[0033]FIG. 4 depicts a prior art block diagram 90 of a gauge apparatus status. In the configuration illustrated in FIG. 3, a depo ring 98 generally surrounds ESC 34 when ESC 34 is located at a second position 100. ESC 34 can thus move between a first position 98 and a second position 100. A prior art gauge 92 is also indicated in FIG. 4. As explained previously, prior art gauge 92 cannot properly measure a gap formed between first position 98 and second position 100, which can result in damage to particular parts and elements associated with ESC 34 during a semiconductor processing or fabrication operation.

[0034] One of the primary problems associated with prior art block diagram 90 stems from the fact that an associated chamber apparatus can be scratched by baffle plate 16 during movement of ESC 34 in a vertical direction (i.e., up and down) and from a transfer position to a process position (e.g., first position 98 to second position 100). Gauge 92 is inadequate for measuring such a gap movement, unlike the leveling mechanism 78 (i.e. leveling gauge) illustrated in FIG. 3. Leveling mechanism 78 of FIG. 3 is configured in a manner which permits accurate measurement of the gap between a baffle plate, such as, for example, baffle plate 16 and a chamber wall. The configuration illustrated in FIG. 4 does not permit such measurement.

[0035]FIG. 5 illustrates top and side sectional views of an ESC horizontal gap, in accordance with a preferred embodiment of the present invention. A top view 120 is illustrated in FIG. 5, along with a side view 122. FIG. 6 depicts an exploded view of a chamber apparatus 130, in accordance with a preferred embodiment of the present invention. Chamber apparatus includes an ESC 132, which can include a nut portion 138, a nut portion 134 and a screw 136, which are positioned above a ring portion 140 and a ring portion 142.

[0036] Note that baffle plate 140 illustrated in FIG. 6 is analogous to ring portion 16 indicated in FIGS. 1 to 3 herein. Additionally, ring portion 142 depicted in FIG. 6 is analogous to ring portion 24 of FIGS. 1 to 3. A ring portion 144 is also indicated in FIG. 6. A baffle plate 170 is also indicated in FIG. 6 and can be connected to various mechanical components, such as, for example, mechanical elements 162 to 168 and 148 to 160.

[0037] Ring portion 160, for example, can be connected to baffle plate 170 through the integration of screw 168, washer 166, bolt 164 and central connecting portion 162. Note that the elements depicted in FIG. 6 are not considered limiting features of the present invention. Rather, such elements, merely illustrate one possible embodiment, out of many varying embodiments of the present invention.

[0038]FIG. 7 illustrates an alternative exploded view 172 of the chamber apparatus 130 depicted in FIG. 6. In FIGS. 6 and 7, like parts are indicated by like reference numerals. Baffle plate 170 can thus be integrated with a ring portion 176, a ring portion 178 and a screw 180, as indicated in view 172.

[0039] Based on the foregoing, it can be appreciated that the present invention generally describes an apparatus and method for preventing damage to a chamber wall by a baffle plate in a semiconductor fabrication system during a semiconductor fabrication operation is disclosed herein. An electrostatic chuck (e.g., ESC 34) is associated with the semiconductor fabrication system.

[0040] A gauge (e.g., leveling mechanism 78) for measuring a gap between the baffle plate and the chamber wall can be utilized to prevent damage to the chamber wall by the baffle plate during a movement of the electrostatic chunk during the semiconductor fabrication operation. Such a semiconductor fabrication operation can comprise, for example, a wet cleaning semiconductor operation. The gauge itself is adapted for use in leveling the electrostatic chunk. The gauge comprises a horizontal gap gauge. Such a gauge can be adapted for use in preventing polymer peeling of the chamber wall. The gauge acts as a leveling gauge. Additionally, the semiconductor fabrication system includes a dual-rotate-magnet (DRM) and a focus ring.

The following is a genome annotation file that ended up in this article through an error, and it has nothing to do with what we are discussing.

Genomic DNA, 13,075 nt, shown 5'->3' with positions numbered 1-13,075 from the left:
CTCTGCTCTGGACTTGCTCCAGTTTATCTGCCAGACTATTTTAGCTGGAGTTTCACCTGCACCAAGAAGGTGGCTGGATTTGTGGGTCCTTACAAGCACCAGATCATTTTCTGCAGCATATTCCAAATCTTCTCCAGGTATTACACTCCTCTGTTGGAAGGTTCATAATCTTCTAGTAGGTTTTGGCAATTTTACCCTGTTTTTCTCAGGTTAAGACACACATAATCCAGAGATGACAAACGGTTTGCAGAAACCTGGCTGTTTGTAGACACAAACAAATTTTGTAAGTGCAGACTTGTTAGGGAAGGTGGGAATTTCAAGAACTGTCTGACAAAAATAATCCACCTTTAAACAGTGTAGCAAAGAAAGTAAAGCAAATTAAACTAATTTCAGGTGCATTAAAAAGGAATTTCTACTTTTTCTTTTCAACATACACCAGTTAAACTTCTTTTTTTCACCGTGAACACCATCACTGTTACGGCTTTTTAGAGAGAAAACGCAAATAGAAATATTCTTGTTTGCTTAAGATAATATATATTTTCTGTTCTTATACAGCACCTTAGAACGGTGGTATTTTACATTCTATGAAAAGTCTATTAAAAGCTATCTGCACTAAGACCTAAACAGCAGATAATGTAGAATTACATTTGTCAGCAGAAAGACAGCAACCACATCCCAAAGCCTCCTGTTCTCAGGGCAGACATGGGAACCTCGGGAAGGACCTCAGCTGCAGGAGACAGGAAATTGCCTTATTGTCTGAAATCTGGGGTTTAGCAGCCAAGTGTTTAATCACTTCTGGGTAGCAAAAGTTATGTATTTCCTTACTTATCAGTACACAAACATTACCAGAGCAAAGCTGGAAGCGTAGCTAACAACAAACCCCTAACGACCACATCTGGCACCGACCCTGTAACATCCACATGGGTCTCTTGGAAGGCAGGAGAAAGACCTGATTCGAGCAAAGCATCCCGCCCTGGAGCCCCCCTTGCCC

[0041] The movement of the electrostatic chunk during the semiconductor fabrication operation may comprise a vertical movement or a horizontal movement, depending on the desired implementation and design of the present invention. Thus, although ESC 24 generally moves vertically from a transfer position to a process position, an alternative design may involves a horizontal movement. The present invention can thus be adapted for use in either horizontal or vertical movements of the ESC.

[0042] The embodiments and examples set forth herein are presented to best explain the present invention and its practical application and to thereby enable those skilled in the art to make and utilize the invention. Those skilled in the art, however, will recognize that the foregoing description and examples have been presented for the purpose of illustration and example only. Other variations and modifications of the present invention will be apparent to those of skill in the art, and it is the intent of the appended claims that such variations and modifications be covered.

[0043] The description as set forth is thus not intended to be exhaustive or to limit the scope of the invention. Many modifications and variations are possible in light of the above teaching without departing from scope of the following claims. It is contemplated that the use of the present invention can involve components having different characteristics. It is intended that the scope of the present invention be defined by the claims appended hereto, giving full cognizance to equivalents in all respects.

Referenced by
Citing PatentFiling datePublication dateApplicantTitle
US6827622 *Jun 28, 2002Dec 7, 2004Sanyo Electric Co., Ltd.Method of manufacturing electroluminescence display apparatus
Classifications
U.S. Classification33/542
International ClassificationH01L21/00
Cooperative ClassificationH01L21/67259
European ClassificationH01L21/67S8C
Legal Events
DateCodeEventDescription
Jan 30, 2013FPAYFee payment
Year of fee payment: 8
Jan 28, 2009FPAYFee payment
Year of fee payment: 4
Feb 14, 2002ASAssignment
Owner name: TAIWAN SEMICONDUCTOR MANUFACTURING CO., LTD., TAIW
Free format text: ASSIGNMENT OF ASSIGNORS INTEREST;ASSIGNORS:FAN, PING-LING;LIU, TE-HSIANG;REEL/FRAME:012589/0464
Effective date: 20011218